I assume you are referring to one of my recent posts. I’m not sure I made such a “big deal” of this Chandra observation. I would admit to making a slightly bigger deal of the fact that the infrared “shock-wave” shown in the more recent Spitzer image of Stephan’s Quintet, which is strikingly similar in location, extent and even shape to the Chandra X-ray emission zone, also appears to be superimposed over exactly the same part of the so-called “foreground” galaxy NGC 7320. I certainly made the biggest deal about the fact that this already extremely intriguing system also happens to be host to what Arp et al. interpret as a foreground quasar sitting in front of the core of NGC 7319 (ApJ, or astro-ph/0409215 if like me, you do not have access to ApJ). And, to come full circle, that the two main hotspots in the Chandra observation seem, by some extraordinary coincidence (?), to correspond to the position of the alleged quasar and its associated jet. In the ApJ paper cited above, one of these hotspots is identified as being an ULX whose optical counterpart is the quasar in question. Big deal or not?

  9. #1209
    Join Date
    Aug 2003
    Location
    The Wild West
    Posts
    7,601
    Quote Originally Posted by VanderL
    And you might have missed the recent details http://here.

    The case is at best undecided, and certainly intriguing and in need of more detailed measurements.
    If this case "is at best undecided," then why does your link state:
    Four of the five galaxies in this picture are involved in a violent collision... NGC7318b, is the left of two small bright regions in the middle right of the image. One galaxy, the large spiral at the bottom left of the image, is a foreground object and is not associated with the cluster.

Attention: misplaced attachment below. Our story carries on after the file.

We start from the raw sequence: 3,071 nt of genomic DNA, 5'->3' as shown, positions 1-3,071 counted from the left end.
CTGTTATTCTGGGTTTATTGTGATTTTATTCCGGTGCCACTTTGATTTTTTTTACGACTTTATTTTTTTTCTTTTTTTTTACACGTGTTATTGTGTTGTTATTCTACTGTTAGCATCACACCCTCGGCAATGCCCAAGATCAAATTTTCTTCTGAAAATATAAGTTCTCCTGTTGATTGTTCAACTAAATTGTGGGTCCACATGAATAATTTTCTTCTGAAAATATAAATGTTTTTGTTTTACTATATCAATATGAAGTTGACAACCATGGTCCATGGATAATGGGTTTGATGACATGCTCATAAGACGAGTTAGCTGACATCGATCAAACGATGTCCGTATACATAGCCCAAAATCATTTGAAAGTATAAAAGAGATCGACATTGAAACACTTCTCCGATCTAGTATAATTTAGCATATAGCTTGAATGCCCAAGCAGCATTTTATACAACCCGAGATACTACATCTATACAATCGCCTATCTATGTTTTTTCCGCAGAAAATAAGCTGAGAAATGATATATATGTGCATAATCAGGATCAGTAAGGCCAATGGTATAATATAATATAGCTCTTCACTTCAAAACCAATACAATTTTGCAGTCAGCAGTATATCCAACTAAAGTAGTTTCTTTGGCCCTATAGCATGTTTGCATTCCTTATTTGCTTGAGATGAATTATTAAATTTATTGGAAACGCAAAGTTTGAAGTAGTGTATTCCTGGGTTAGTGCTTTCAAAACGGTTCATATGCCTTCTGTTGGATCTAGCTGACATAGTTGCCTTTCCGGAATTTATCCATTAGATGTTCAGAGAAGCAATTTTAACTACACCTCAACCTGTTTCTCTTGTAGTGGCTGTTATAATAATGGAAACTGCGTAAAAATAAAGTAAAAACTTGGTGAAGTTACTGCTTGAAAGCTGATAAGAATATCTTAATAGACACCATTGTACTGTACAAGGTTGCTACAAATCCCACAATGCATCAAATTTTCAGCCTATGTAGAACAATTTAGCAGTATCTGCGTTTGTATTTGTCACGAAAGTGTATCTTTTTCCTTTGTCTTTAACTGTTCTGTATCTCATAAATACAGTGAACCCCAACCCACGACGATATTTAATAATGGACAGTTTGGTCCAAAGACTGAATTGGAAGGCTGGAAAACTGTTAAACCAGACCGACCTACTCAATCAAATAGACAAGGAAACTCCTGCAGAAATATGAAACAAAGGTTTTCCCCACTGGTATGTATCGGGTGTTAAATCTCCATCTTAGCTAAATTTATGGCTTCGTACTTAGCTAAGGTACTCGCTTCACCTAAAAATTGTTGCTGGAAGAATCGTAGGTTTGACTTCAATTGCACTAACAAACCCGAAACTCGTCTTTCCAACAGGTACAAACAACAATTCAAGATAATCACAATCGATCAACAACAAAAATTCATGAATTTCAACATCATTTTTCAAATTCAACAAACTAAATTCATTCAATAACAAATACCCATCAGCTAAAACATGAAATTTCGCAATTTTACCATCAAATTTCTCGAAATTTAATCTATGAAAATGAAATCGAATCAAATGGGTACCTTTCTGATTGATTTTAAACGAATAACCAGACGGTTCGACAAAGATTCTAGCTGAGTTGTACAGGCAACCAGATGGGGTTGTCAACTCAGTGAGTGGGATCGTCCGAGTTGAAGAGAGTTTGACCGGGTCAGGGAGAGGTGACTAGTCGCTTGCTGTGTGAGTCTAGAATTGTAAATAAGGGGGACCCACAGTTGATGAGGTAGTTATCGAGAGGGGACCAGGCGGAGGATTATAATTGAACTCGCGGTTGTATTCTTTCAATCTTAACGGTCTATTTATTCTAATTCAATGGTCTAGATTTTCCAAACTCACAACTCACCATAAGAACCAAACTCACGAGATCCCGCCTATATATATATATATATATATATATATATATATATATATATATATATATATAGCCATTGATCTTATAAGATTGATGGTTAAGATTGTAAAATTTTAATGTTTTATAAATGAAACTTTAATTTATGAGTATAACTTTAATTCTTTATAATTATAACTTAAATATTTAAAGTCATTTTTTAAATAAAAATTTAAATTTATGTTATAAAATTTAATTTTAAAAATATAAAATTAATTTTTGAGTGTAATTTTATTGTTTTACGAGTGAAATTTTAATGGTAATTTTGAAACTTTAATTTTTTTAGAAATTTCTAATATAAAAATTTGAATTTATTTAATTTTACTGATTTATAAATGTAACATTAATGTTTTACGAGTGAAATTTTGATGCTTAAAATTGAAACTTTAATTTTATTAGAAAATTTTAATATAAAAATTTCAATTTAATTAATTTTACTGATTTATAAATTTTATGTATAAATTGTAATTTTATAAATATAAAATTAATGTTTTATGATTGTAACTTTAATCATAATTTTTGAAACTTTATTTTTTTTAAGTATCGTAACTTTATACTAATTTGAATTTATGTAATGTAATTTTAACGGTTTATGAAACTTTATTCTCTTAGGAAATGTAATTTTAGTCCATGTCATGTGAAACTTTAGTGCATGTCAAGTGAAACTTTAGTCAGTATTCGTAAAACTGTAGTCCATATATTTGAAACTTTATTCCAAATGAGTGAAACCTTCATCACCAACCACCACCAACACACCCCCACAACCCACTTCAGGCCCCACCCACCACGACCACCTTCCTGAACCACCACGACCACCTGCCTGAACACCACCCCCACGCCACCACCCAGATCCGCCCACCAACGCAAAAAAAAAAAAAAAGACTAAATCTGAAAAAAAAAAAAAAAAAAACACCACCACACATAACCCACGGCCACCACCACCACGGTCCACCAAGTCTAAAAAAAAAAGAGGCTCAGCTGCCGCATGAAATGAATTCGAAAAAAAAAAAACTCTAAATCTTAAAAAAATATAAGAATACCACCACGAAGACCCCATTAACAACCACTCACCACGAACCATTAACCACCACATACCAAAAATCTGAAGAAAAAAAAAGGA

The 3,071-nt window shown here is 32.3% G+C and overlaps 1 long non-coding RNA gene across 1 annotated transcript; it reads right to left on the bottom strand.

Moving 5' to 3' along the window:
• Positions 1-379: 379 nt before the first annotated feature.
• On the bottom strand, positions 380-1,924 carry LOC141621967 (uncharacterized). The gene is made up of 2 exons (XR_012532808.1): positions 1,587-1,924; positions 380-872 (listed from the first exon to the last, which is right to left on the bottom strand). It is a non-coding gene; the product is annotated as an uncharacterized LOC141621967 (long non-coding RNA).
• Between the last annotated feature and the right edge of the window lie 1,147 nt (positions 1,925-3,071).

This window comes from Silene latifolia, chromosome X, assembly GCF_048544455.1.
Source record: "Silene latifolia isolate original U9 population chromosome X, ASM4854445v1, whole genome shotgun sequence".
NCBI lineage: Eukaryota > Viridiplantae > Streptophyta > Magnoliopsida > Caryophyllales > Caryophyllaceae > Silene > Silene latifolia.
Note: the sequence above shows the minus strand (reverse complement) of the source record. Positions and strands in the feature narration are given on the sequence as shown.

That large spiral at the bottom left of the image is, of course, NGC 7320, the non-interacting galaxy I'm talking about.
    Everyone is entitled to his own opinion, but not his own facts.

  10. #1210
    Join Date
    Dec 2002
    Posts
    4,273
    Quote Originally Posted by Cougar
    If this case "is at best undecided," then why does your link state:That large spiral at the bottom left of the image is, of course, NGC 7320, the non-interacting galaxy I'm talking about.
    And the reason the article says its a foreground object is because of its redshift. There is nothing new in that which we have not already discussed. We are looking for criteria independent of redshifts to establish whether or not these galaxies are interacting.

  11. #1211
    Join Date
    Mar 2004
    Posts
    13,441
    Have we ceased discussing the Arpian view of 'bridges'?